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dc.contributor.advisorHill , Daviden_US
dc.contributor.authorShi, Huien_US
dc.date.accessioned2016-05-03T14:35:15Z
dc.date.available2016-05-03T14:35:15Z
dc.date.issued2016-05-03
dc.identifier.urihttp://hdl.handle.net/10415/5086
dc.description.abstractA global phenomenon, urbanization started after the Industrial Revolution. Since 1800, the world population has increased by 6 times. In that same time, urban population has increased by 60 times and the rate of urbanization is constantly icreasing. The function and scale of the city has seen a tremendous change. Mega cities are emerging at the fastest rate in history. By 2050, the urban population will have increased to 6.4 billion. This means that during the process of urbanization, more and more people will be moving to back to the city for various reasons from the suburbs. On the contrary, according an investigation report by OECD, over the past 15 years, in 45 major cities in countries including America, England and France, there is an obvious trend of population decline. Many high income earners in urban areas are escaping the city to avoid the health risks associated with living in an urban environment, ultimately looking for a more comfortable quality of life. Along with a decline in population and the resulting decrease of tax revenue, the urban economy will begin to decay, urban unemployment and crime rates will see an inevitable rise. Each of these phenomena are signals that urban decay has already begun. Urban decay occurs for a multitude of reasons, and each of these reasons interact with each other. Such as in contemporary society, a new urban plan or transportation system will cause cities located at an important transportation hub in the old transportation system to lose its function; in an industrial society, when there is no new industry to support the formal emerging economic system, industrial systems will experience a depression. Each of the aforementioned historic cities went through the long development process of human civilization and carry with them the rich history of human culture. Also, there is an intricate web of living facilities, neighborhoods, and structures that has been woven to directly support people’s lives. Should people abandon these cities as the begin to decay, massive amounts of human infrastructure will be wasted. So, in recent years, many historians, urban planners, and architects have tried to explore different methods to save these cities from outright decay. The critical question they have been faced with is how they will be able to create a new urban system that can meet the new demands of urbanization and attract people back to the city to work and live in there, while at the same time mainting the memories and history deeply engrained into the city. The Olympic Games that are held every four years present the unique opportunity for a city to face their biggest issues head on and rethink their public infrastructure. With careful design, a city’s response to Olympic Development can be more specific, systematic and comprehensive. The host city will spend a huge amount human power and material resources to improve the urban infrastructure, sports facilities, public services, ecological environment and urban culture regardless, so its only fit that these initial costs are worth while. Although this means a great investment, the benefits are invaluable for each host city. These moves are exactly what a city needs to jumpstart urban regeneration. Compared with other young cities, the advantage of old, decaying cities is that there are already some public facilities, sports venues and publics service systems that would prevent unreasonable and redundant construction. The most recent Olympic host cities have already demonstrated that the benefits associated with sustainable Olympic development are huge. The benefits extend far beyond promoting the strength of the city and into more social benefits, economic benefits, ecological benefits. There for, offered here are a set of successful Olympic development strategies that can create tens of thousands of job opportunities, high quality public spaces and services, improved ecological environments, and even a new urban culture, fundamentally providing a strategy for regenerating decaying cities.en_US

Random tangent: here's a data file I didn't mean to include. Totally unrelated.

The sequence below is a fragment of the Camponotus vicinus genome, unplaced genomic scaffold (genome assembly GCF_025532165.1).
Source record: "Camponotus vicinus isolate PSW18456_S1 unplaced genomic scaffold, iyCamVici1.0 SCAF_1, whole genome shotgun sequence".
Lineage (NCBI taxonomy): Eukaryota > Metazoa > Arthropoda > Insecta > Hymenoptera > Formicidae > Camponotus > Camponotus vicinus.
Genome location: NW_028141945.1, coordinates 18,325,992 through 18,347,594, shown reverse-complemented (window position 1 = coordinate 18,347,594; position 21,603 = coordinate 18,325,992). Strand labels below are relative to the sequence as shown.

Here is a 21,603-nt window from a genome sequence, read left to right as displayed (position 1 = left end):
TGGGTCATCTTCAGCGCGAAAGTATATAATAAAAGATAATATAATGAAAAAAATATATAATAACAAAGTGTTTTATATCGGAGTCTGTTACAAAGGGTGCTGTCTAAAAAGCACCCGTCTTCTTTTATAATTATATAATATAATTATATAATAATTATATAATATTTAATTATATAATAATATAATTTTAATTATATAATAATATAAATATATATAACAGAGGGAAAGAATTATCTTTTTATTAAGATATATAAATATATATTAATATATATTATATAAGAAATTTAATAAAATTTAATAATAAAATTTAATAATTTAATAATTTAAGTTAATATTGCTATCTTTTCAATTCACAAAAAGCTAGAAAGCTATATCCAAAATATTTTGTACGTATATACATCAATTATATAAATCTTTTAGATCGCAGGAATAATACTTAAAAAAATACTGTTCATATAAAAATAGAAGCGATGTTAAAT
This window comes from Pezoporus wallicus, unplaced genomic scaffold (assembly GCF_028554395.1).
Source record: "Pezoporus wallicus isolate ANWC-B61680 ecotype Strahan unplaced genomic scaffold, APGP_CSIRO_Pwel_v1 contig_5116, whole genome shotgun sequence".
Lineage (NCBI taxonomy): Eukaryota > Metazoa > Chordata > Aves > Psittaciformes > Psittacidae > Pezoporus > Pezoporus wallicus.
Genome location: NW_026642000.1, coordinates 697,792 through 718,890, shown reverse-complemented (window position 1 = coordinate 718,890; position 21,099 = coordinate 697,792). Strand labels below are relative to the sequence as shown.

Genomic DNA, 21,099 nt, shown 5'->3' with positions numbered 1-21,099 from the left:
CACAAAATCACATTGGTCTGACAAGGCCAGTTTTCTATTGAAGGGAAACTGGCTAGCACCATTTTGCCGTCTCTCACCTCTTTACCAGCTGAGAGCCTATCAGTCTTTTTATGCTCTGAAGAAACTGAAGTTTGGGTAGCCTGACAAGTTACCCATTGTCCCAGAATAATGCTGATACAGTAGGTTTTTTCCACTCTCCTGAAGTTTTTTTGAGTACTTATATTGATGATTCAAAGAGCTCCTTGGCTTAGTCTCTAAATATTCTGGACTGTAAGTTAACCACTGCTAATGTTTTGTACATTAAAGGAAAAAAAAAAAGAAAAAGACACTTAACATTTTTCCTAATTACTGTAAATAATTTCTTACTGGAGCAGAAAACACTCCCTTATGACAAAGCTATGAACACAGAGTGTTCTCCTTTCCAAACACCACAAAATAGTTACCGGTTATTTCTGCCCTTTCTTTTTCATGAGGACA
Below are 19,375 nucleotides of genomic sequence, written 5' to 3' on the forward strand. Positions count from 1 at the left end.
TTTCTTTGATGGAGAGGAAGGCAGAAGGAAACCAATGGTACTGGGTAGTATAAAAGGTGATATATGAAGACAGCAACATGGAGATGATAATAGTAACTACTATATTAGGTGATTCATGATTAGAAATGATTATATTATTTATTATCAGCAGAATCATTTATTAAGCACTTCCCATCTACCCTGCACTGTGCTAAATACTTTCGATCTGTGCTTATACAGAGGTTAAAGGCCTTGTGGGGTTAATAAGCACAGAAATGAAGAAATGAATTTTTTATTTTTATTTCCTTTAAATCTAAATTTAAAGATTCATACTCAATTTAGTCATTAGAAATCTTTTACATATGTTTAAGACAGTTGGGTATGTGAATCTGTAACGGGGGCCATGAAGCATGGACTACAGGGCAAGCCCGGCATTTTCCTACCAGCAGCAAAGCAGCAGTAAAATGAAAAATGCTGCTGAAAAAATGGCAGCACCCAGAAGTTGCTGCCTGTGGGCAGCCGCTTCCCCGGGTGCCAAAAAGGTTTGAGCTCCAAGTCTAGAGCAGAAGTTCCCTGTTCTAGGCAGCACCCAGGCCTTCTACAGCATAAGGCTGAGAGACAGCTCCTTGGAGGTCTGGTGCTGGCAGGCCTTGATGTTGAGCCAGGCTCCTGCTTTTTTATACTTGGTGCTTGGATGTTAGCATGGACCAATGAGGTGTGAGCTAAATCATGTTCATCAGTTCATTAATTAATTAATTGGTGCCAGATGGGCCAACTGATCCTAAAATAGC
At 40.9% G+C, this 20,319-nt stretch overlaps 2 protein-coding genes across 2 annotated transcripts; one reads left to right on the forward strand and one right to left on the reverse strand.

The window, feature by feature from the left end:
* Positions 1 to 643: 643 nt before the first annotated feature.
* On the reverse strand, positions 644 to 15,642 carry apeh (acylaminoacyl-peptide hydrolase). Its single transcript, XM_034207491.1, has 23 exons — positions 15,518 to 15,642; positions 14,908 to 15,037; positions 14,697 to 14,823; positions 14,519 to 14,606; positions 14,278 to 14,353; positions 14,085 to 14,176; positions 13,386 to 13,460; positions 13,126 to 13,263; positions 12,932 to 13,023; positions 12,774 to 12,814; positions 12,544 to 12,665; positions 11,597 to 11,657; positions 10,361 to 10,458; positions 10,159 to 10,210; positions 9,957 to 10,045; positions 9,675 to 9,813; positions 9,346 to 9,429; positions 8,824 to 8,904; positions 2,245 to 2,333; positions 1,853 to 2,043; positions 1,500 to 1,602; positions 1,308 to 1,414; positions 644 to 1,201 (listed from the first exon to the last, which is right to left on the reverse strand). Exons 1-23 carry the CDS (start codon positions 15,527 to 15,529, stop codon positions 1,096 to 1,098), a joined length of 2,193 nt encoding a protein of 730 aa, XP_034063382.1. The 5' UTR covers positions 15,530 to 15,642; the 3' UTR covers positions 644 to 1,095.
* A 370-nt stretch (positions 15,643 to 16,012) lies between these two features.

dc.subjectLandscape Architectureen_US
dc.titleolympic heritage landscapeen_US
dc.typeLandscape Thesisen_US
dc.embargo.statusNOT_EMBARGOEDen_US
dc.contributor.committeeHoman, Kellyen_US


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